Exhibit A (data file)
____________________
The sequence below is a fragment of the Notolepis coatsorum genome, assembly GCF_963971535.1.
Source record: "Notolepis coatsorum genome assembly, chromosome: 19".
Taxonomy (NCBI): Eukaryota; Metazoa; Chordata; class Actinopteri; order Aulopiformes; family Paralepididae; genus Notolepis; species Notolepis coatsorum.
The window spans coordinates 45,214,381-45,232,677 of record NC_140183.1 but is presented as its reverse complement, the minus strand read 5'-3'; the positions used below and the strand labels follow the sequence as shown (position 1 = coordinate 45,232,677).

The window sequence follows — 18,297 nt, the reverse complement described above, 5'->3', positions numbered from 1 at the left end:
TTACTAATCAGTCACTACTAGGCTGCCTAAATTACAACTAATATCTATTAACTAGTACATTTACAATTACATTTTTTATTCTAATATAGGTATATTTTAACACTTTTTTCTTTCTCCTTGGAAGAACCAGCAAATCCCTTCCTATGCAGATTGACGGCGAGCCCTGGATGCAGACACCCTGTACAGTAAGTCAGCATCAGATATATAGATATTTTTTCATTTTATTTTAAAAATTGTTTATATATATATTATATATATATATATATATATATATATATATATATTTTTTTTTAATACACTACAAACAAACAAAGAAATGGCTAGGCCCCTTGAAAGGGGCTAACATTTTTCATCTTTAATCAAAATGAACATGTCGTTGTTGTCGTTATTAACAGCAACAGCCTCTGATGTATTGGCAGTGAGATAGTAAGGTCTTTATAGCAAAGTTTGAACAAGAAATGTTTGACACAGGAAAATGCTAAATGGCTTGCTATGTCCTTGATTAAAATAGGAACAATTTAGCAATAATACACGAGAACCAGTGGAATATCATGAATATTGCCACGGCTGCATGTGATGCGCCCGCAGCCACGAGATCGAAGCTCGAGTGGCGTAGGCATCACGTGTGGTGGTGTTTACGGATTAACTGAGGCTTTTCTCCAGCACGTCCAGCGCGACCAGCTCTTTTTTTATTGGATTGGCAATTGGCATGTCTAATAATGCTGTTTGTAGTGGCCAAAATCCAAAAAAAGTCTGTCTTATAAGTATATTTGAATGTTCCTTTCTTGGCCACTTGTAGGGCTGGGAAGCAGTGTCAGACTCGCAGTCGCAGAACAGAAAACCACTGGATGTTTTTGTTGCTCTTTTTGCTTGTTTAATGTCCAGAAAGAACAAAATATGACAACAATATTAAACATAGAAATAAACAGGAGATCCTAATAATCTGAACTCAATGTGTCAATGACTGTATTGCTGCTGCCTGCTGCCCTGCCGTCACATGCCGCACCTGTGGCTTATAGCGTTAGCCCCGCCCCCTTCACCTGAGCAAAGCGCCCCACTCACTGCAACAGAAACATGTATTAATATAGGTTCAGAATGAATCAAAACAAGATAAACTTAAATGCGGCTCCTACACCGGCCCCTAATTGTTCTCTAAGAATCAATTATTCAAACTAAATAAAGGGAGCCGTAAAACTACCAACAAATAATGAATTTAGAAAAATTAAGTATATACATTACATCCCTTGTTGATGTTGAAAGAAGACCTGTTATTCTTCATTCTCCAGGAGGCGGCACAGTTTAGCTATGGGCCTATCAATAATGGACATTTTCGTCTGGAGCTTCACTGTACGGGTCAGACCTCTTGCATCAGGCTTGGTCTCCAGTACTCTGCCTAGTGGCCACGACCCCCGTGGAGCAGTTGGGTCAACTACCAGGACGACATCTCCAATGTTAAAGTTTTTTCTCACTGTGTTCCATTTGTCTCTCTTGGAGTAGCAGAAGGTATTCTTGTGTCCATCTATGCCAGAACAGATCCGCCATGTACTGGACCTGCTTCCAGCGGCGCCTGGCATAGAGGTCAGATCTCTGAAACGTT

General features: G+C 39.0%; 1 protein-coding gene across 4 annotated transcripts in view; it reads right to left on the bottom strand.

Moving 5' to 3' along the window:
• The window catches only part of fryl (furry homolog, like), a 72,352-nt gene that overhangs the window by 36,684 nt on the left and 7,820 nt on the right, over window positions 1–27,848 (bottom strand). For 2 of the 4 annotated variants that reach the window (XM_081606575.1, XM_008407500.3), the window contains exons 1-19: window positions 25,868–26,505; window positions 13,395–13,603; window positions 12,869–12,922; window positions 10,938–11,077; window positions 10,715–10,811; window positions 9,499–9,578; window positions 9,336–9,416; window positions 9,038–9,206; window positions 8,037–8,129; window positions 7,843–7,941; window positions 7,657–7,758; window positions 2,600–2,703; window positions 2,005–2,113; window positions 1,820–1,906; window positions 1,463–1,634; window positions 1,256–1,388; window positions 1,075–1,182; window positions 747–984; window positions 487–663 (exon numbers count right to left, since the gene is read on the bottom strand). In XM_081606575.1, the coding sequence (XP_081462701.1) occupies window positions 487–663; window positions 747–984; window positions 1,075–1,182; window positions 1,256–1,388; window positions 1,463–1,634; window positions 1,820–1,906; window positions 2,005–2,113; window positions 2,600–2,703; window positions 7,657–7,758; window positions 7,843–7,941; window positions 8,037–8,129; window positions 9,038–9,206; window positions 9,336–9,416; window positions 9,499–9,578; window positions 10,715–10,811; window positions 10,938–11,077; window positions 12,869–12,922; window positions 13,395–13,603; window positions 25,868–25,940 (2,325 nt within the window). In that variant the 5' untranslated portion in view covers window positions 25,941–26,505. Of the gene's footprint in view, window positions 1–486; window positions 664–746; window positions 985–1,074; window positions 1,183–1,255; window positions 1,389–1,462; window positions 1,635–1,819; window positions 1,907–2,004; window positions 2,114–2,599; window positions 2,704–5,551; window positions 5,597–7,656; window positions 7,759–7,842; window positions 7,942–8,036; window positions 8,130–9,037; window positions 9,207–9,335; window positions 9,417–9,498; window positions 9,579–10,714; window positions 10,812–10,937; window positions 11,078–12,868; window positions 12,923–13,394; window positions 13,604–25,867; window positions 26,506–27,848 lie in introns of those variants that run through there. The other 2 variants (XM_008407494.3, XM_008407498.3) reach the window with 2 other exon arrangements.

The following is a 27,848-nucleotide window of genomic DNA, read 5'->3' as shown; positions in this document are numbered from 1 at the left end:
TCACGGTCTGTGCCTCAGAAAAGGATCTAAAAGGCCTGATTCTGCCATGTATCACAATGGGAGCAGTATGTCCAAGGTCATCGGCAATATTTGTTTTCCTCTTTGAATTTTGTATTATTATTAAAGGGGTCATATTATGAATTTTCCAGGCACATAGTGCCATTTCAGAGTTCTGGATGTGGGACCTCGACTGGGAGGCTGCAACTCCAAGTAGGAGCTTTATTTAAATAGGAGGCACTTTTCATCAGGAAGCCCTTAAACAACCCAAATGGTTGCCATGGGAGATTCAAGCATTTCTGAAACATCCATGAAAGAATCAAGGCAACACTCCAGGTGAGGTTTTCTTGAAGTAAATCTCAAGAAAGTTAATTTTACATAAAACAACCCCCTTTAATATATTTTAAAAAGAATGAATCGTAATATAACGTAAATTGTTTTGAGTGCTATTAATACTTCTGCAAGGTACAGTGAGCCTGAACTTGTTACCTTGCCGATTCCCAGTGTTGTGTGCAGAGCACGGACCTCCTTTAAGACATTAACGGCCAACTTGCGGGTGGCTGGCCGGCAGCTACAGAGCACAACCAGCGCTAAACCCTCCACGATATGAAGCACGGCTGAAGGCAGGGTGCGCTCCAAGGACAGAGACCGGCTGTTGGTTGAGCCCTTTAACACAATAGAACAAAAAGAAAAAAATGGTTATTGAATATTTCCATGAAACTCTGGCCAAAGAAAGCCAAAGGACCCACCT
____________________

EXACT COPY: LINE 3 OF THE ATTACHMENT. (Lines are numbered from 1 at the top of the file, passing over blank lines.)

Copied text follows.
Taxonomy (NCBI): Eukaryota; Metazoa; Chordata; class Actinopteri; order Aulopiformes; family Paralepididae; genus Notolepis; species Notolepis coatsorum.